Habeas Corpus Petition in Delhi High Court

On the 12th of July, 2019, a division bench of the Delhi High Court decided whether a habeas corpus petition filed by a transgender man (Monu) to set his romantic partner at liberty from her family members, could be allowed. The petition was filed against the State to ensure that if the detenue was indeed found to be detained against her will, she be at once set at liberty. Summarily, the court rejected the petition.

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Shampa Singha v. The State of West Bengal & Ors. WP 23120(W)of 2018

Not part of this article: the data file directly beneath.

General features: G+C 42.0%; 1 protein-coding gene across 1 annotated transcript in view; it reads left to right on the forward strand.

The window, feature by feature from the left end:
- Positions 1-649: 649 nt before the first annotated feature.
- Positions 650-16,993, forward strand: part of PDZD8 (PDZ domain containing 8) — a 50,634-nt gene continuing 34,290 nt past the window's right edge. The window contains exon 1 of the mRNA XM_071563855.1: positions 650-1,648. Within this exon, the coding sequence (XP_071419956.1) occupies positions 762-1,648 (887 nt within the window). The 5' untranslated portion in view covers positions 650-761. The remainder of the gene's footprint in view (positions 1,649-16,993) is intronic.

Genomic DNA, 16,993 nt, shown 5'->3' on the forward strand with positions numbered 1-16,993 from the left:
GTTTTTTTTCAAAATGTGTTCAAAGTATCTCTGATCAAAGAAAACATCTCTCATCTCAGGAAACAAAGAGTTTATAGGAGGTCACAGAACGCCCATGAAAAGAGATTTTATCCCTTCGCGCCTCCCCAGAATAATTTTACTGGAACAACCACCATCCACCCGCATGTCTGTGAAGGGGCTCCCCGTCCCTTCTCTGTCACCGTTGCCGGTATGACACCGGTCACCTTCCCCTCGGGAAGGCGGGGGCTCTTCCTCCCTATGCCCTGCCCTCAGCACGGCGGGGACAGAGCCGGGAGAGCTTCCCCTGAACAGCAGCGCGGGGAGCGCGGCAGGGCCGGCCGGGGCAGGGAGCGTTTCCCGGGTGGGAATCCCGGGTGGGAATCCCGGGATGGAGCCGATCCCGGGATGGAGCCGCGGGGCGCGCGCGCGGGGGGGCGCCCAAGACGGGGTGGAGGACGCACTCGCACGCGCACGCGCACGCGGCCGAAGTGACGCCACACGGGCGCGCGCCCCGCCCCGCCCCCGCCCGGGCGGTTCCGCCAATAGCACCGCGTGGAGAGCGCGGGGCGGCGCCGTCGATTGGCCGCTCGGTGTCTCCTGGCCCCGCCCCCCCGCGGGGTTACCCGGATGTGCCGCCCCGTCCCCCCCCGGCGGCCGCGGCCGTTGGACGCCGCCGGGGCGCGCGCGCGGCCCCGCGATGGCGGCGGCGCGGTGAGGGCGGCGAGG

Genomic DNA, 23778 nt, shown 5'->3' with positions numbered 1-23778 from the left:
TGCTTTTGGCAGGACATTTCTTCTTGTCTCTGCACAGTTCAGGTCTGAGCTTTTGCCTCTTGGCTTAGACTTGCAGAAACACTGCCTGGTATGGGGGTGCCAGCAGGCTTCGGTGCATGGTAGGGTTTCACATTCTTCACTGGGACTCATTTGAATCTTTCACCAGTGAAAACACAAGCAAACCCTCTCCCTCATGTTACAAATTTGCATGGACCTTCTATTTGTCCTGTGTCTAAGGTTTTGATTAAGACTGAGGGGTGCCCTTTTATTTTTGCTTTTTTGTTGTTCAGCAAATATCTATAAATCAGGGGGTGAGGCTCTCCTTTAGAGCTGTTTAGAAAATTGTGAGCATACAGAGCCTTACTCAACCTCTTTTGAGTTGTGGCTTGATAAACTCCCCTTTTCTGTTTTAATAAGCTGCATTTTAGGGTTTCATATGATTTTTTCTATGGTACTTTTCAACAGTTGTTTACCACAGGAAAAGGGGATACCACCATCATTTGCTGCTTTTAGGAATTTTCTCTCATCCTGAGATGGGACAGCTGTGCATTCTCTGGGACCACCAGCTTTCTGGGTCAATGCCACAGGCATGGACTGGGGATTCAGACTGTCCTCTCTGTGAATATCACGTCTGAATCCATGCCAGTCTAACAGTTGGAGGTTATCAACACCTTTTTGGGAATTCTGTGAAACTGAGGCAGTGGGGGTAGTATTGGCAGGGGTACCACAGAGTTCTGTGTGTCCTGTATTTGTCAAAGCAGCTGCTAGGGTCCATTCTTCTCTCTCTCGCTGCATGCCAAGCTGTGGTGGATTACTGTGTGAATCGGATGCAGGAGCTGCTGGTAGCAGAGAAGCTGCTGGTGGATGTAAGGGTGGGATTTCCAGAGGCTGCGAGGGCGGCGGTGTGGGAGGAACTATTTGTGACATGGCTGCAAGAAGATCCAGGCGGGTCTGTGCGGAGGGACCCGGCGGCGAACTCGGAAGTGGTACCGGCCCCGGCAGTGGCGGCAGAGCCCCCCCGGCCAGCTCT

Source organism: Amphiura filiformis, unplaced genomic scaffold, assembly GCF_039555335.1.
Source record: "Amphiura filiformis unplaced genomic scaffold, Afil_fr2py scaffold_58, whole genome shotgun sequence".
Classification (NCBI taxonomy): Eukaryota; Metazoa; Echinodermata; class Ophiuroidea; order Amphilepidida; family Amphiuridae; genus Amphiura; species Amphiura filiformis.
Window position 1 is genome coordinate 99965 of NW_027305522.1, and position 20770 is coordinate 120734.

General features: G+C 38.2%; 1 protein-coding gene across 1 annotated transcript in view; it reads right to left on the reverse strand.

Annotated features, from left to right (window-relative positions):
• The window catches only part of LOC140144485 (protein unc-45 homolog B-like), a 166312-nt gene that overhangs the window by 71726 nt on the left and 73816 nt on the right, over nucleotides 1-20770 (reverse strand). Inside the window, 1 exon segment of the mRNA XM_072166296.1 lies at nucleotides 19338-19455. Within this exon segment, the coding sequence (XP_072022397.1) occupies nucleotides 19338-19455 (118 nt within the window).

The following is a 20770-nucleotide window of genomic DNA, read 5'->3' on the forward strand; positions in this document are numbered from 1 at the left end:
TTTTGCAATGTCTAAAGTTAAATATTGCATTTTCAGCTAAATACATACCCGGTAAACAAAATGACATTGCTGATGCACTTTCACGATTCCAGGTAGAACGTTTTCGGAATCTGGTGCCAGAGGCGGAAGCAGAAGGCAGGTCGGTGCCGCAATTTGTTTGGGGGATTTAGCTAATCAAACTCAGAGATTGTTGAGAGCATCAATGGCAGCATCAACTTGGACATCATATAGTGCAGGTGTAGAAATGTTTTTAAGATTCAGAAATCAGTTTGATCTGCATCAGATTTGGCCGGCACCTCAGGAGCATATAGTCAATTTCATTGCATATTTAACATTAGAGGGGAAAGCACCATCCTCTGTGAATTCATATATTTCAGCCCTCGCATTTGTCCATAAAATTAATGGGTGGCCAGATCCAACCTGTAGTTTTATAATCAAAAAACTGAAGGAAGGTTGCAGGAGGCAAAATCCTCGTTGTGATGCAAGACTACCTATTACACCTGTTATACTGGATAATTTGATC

On the 29th of January, 2019, a division bench of the Calcutta High Court applied the Navtej Johar decision to a lesbian couple, holding that consensual co-habitation and intercourse between adults of the same sex does not fall within the ambit of S.377. As in the Sreeja case, the sexual relationship between the two women involved was openly mentioned in the court. The facts of the case are not entirely clear but it is evident that the writ is filed by one of the partners. Presumably, one of the partners, had returned to her mother and the petitioner partner had filed a writ alleging that the mother was holding her partner captive. The other partner, who had hitherto been residing with her is now inclined to stay with her own mother. There are three facets which are interesting to note about this case:

  1. Article 21